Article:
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The University of Utah's Independent Student Voice

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The Daily Utah Chronicle

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The Hogwarts Holy War: Even Wizards Have Rivalries

(Photo by: Mark Draper | The Daily Utah Chronicle)


Students look forward to the University of Utah and Brigham Young University “Holy War” face-off each year. Fans dress in their respective colors, express undying support for teams and occasionally participate in name-calling. Let’s face it — the Cougars are the U’s greatest rival. The feud has history, but it also has striking similarities to another famous rivalry.

Gryffindors and Slytherins at the Hogwarts School of Witchcraft and Wizardry have an unprecedented amount of anger towards one another. Does this sound familiar? While the school of magic is fictional, the intense competition within its walls resembles that between the U and BYU.

The characters Godric Gryffindor and Salazar Slytherin, along with Helga Hufflepuff and Rowena Ravenclaw, founded Hogwarts over a thousand years ago. Because of their disagreement over pure-blood and Muggle-born students, Gryffindor, Slytherin and their respective houses at Hogwarts became rivals. In the novels and films, the two adversaries have challenged one another for multiple generations, even though their shared affection for Hogwarts also reveals a deep friendship between them. While the rivalry between titular character Harry Potter and Draco Malfoy is arguably the most well-known conflict between Gryffindors and Slytherins in J.K. Rowling’s universe, the main enmity of her stories lies between the two houses as a whole. Two major competitions at Hogwarts — Quidditch and the House Cup — enable the intense competition. Sports and academics are the root of our modern contention with BYU, so it’s only fitting that we look at this rivalry from a fictional angle as well.

“Snitching” the Quidditch Cup

The Utes and the Cougars battle it out on the field each year. This shouldn’t be surprising, especially since football is the most talked-about sport on either campus. U fanatics wear garbs of red and white, while BYU diehards dress in blue and white. When watching a game, it’s completely evident who a person is cheering for based on their clothes. This trend is no different for the annual Quidditch Cup at Hogwarts. While the fictional games cycle through all four of the house teams, it’s Gryffindor and Slytherin that audiences are most privy to in Rowling’s books, movies and video games. “Harry Potter and the Chamber of Secrets” gave an important first look into this lifelong competition when Harry and Draco go head to head as team seekers. Students, including Hermione Granger and Ron Weasley of Gryffindor, dedicate their attire to their team and flaunt it in the stands. Fans of both sides are expressive of their love and it truly shows. I don’t think that any “Harry Potter” fan can forget Luna’s lion head.

Sports also incite a good deal of trash-talk between teams. Gryffindors and Slytherins know this well, especially during pregame theatrics. Ron bears the brunt of this vocal abuse for his poor Quidditch talent in “Harry Potter and the Half-Blood Prince.” Unsurprisingly, Draco’s friends spit the insults at Ron along with the other Slytherins. In the end, Ron proves them wrong with a sensational Quidditch win for Gryffindor. Some Slytherins probably wished for bodily injury on the other side in the story, even though the Quidditch games are all about entertainment.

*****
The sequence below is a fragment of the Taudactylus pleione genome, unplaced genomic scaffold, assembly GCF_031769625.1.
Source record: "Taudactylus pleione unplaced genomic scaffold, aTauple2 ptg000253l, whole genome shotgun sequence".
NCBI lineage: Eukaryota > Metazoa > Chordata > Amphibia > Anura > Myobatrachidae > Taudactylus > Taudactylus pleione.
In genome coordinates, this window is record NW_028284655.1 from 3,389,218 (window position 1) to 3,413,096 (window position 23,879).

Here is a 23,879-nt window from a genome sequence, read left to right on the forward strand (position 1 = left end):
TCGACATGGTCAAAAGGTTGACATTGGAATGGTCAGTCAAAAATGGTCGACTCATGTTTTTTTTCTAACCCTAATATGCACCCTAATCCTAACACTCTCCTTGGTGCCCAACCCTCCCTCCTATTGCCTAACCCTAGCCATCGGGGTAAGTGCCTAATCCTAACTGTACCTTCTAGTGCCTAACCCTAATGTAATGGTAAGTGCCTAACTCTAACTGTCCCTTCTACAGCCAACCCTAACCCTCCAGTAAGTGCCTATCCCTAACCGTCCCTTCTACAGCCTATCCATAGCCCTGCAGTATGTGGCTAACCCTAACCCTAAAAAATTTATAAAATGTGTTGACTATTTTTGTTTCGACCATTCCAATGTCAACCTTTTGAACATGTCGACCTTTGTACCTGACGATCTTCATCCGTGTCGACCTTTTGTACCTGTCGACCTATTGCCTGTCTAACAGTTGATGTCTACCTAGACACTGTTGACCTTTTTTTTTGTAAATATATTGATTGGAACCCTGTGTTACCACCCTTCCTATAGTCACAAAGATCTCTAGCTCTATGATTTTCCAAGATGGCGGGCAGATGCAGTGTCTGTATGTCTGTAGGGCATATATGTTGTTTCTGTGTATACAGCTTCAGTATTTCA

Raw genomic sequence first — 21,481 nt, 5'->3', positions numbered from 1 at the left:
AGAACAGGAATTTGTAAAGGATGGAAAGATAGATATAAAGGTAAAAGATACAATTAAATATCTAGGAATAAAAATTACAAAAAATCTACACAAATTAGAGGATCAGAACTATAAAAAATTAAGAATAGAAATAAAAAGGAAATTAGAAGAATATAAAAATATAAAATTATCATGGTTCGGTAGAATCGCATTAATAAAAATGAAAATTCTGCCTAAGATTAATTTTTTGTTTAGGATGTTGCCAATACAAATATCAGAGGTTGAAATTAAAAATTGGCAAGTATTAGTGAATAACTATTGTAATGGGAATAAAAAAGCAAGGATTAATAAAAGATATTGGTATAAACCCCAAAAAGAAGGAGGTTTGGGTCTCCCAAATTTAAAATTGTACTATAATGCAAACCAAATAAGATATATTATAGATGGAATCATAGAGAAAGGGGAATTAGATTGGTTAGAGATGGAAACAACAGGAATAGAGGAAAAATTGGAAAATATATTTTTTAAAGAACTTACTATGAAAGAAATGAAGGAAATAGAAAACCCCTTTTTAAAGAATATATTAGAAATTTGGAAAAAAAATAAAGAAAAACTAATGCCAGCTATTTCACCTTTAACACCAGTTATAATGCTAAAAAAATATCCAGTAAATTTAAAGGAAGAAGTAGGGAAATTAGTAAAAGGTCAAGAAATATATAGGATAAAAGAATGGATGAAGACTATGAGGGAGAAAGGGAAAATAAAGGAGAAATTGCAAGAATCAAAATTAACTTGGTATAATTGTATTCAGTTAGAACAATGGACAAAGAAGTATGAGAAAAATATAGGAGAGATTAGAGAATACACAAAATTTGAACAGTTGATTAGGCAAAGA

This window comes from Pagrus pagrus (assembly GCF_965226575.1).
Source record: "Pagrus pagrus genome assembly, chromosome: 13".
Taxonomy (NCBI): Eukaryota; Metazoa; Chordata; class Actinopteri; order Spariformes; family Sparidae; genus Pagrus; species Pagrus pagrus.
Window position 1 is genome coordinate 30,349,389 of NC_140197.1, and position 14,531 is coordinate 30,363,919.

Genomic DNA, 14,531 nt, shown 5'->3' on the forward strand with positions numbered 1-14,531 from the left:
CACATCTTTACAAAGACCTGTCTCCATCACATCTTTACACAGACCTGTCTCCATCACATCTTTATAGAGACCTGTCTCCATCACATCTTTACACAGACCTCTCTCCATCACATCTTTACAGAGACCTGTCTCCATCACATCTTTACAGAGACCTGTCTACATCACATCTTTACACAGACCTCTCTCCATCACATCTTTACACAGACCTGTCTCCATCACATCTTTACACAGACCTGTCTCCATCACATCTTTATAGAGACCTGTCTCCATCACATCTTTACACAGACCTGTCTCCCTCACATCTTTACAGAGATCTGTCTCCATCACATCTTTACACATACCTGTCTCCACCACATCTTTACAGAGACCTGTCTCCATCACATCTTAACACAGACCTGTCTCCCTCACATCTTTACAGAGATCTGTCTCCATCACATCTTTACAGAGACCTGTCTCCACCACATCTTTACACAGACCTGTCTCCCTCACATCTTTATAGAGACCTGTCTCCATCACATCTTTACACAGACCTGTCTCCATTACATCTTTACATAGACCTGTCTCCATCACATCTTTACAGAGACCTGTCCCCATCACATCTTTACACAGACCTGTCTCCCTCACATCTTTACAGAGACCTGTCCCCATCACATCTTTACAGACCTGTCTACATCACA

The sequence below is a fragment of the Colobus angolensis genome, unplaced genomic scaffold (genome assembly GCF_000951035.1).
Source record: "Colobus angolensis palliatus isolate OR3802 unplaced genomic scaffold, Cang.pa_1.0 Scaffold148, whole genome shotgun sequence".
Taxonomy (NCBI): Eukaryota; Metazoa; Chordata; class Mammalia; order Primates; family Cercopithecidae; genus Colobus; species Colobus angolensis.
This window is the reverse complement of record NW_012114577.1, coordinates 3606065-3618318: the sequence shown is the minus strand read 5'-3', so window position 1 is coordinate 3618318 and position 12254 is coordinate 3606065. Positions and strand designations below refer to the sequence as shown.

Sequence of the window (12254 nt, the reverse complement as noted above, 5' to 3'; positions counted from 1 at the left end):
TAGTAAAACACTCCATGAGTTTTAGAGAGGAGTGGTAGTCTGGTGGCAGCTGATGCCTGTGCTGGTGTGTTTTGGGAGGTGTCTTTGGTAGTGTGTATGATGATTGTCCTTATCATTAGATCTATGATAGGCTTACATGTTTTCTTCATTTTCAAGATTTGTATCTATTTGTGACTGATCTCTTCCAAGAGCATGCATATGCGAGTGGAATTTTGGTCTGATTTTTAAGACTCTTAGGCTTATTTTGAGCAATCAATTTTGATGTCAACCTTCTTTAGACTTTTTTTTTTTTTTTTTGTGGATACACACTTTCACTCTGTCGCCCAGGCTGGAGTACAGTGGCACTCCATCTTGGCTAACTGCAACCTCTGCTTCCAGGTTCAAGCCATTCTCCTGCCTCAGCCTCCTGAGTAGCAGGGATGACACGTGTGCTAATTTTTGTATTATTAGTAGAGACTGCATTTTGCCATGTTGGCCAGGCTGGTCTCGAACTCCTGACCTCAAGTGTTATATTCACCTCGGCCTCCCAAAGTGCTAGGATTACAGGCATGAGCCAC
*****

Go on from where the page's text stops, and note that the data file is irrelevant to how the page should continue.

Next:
The House Cup

In comparison to athletics, the U and BYU don’t care as much about one other’s academics. I’ve gone to the U for three and a half years and I’ve never heard much about its educational competitions against BYU. The opposite is true for students at Hogwarts, especially since the fictional school holds an ego-boosting incentive for the top dog in learning. The House Cup is awarded to the Hogwarts house with the most points, earned by academic success and professional student behavior, at the end of the school year. More or less, the house which participates in and exhibits the most accurate knowledge earns the cup. In “Harry Potter and the Sorcerer’s Stone,” Gryffindors steal the spotlight from Slytherins when Dumbledore awards Harry, Ron, Hermione and Neville Longbottom large amounts of points for being awesome and saving the day. The Slytherins are unsurprisingly upset because of this, which fuels their competitive fire.

All in the Name of History

The strife between Gryffindor and Slytherin doesn’t begin with Harry and his friends. James Potter, Remus Lupin, Sirius Black and Peter Pettigrew each held powerfully ill feelings towards to the Slytherin House, especially against their peer Severus Snape. Snape returned their feelings, yet he reaped the consequences of the enmity. James Potter and his friends often bullied Snape during the school year. Competition is all fun and games, but when someone is potentially hurt by competition, it needs to end. Try to remember this in our feud with BYU.

We may go to different universities, but we are all the same: students receiving an education, participating in campus activities and searching for some fun. Sports — football in particular — give everyone an opportunity to live a little. The Holy War brings two campuses together in a battle on the playing field. Our intent is not to offend, but to revel in our athletic superiority. Let the U show BYU who’s boss and take home the win.

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